Halfway through a rehearsal of Dragon Lady, Sara Porkalob sings “I wish I could tell you that you are no child of pain, but you have my blood in your veins, and trouble’s a family trait.” Light floods in through the lofty windows in the UW rehearsal room as she plays her grandmother, looking down at imaginary newborn-baby Sara in her arms. Seconds later, Porkalob swiftly and seamlessly encompasses her own post-childbirth mother as well, exhausted and melting into a hospital bed. Three generations, 30 characters, and one epic, hilarious story of generational healing, resilience, and triumph are at the center of Dragon Lady.
I’m meeting with Porkalob amid rehearsals. Reflecting upon her grandmother’s life, Porkalob says, “She thinks that she’s accomplished nothing, but what she has done with her life is these incredible, hard, difficult, joyous things, and we as her family are going to take that as part of our integral identity.” Porkalob’s identity and the work she engages in on all fronts are interwoven. As an artist/activist, Porkalob is dedicated to the fight against white supremacy, patriarchy, and beyond, and Dragon Lady is an extension of this intersectional work.
In the show, karaoke-loving Grandma Porkalob shares stories of her secret life in the Philippines, how and why she emigrated to America, and her experiences on American soil. The play is framed by Grandma’s decision to share these stories with Sara on her 60th birthday, her versions clashing with the tales that Porkalob’s mother, aunts, and uncles share. Veering from laugh-out-loud funny to intensely gut-wrenching, each scene delves into the nuances of Porkalob’s family history. Porkalob shifts quickly among characters in each scene, denoting changes physically and vocally. In this fashion, Dragon Lady is almost entirely a solo show, save for an exciting surprise appearance at the end.
Love, and her family, are huge motivating factors for Porkalob’s work. “My early childhood years were really formative,” she says. She was raised by her mothers in a QTPOC communal house in Anchorage, Alaska. “As a child that was just normal for me, and it really wasn’t until I hit college [when I realized] that had a huge impact on my life and how I see things.” In addition, Porkalob’s mothers “were really consistent and vocal. With their actions everyday they taught me that as a woman and as a person of color, I would go out into the world and I would be confronted everywhere I turned with this idea that my gender, my color, wasn’t enough, and that I had to change who I was in order to be acceptable to society.” Warning Sara of the internalization of these messages, her mothers also encouraged her: “Once you are able to either reclaim those identities or claim different aspects of your identity, then that’s really where your power and your knowledge will come from.”
After high school, Porkalob attended Cornish College of the Arts. The first two years there presented theater as a universal, human experience that transcended the individual. This framing was “missing the core of truth that is my experience, that is so many people’s experience.” It was not until her junior year that she began to see her own experiences reflected in the material she was studying, through a course on post-colonial theory and semiotics. The course presented ideas “I had known about outside of the theoretical terminology, being raised by queer parents,” she says, “but what I didn’t have yet was the language to assert my position in all of that theory as an individual body.” Finding this language was a turning point for Porkalob—the moment she began to use that language to resist the erasure of the experiences of people of color, queer and trans folks, and disabled folks in the theater. This resistance sparked her future work in the rehearsal room, board room, onstage, and beyond.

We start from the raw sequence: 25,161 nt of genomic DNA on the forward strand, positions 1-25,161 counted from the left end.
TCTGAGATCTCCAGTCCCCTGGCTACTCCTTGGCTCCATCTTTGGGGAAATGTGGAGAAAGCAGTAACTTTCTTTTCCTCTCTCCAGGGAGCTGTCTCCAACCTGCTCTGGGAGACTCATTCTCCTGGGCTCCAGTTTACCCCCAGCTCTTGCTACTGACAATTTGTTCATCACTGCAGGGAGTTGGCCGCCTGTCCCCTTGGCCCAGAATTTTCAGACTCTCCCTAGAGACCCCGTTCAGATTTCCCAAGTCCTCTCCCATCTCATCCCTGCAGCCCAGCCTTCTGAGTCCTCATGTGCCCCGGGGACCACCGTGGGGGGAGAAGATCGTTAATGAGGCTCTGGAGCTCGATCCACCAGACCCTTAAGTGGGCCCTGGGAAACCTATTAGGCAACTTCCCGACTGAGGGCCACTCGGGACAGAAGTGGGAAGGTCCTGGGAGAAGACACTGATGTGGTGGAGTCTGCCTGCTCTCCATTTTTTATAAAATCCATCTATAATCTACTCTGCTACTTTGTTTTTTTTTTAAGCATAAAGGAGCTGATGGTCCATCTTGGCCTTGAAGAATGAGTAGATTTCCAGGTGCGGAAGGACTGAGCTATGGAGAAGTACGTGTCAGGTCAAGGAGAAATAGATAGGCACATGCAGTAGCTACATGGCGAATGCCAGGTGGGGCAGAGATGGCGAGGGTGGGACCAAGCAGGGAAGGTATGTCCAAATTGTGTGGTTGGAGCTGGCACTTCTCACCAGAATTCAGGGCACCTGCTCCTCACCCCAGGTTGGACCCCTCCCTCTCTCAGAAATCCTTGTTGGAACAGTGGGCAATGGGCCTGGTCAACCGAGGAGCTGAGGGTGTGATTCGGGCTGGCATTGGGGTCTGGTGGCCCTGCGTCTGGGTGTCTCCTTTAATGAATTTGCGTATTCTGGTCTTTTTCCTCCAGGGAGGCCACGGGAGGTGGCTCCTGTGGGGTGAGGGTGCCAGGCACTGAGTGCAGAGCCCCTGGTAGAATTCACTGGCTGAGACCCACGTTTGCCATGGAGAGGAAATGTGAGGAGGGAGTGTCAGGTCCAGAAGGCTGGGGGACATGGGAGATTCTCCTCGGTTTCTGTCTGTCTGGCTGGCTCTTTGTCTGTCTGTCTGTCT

“Resistance is key,” Porkalob says, and one way she engages with this is to fuel work by POC theater-makers who are not confined to stories of trauma in the context of whiteness. “While trauma and violence is a part of our history … we have a lot to celebrate. We have joy. There’s resilience. There’s desire. There’s love. There’s hate. There’s redemption. All of those things belong to us to, not only white people,” she says. In recent work with the Intiman Emerging Artists Program, she’s prioritized the voices of emerging artists of color and the development of their own solo shows.
Porkalob is in an in-between place with her own show. “I’m really proud of the work that I’ve done, [but] I think one of the things that I have been struggling with is the prioritization of that work and feeling like in the current, relevant scheme of things this story isn’t necessarily the one that needs to be told right now,” she says of Dragon Lady. “I’ve been holding [Dragon Lady] in one hand, and also been holding all of the work that is being done in Seattle that focuses on black narratives [in the other]. As a woman of color, what I experience within the construct of white supremacy is not the same as a black woman … and I think it is really important to amplify … the work being done by black women in this town,” she says. Keeping herself accountable to the work she is doing is central to her process.
“Manifester” is a word that one of Porkalob’s close friends uses to describe her. The term is accurate in all areas of her life. At this moment, she is dreaming up a few things; for one, getting to the highest position of power she can so that she can make enough money to take care of her family. That, and “so I can use all of that power, influence, and money to focus on the fostering of young people of color. [That] is the dream.” There is no doubt she will manifest just that. Dragon Lady, The Floyd and Delores Jones Playhouse, 4045 University Way NE. $20–$50. All ages. Ends Sun., Oct. 1.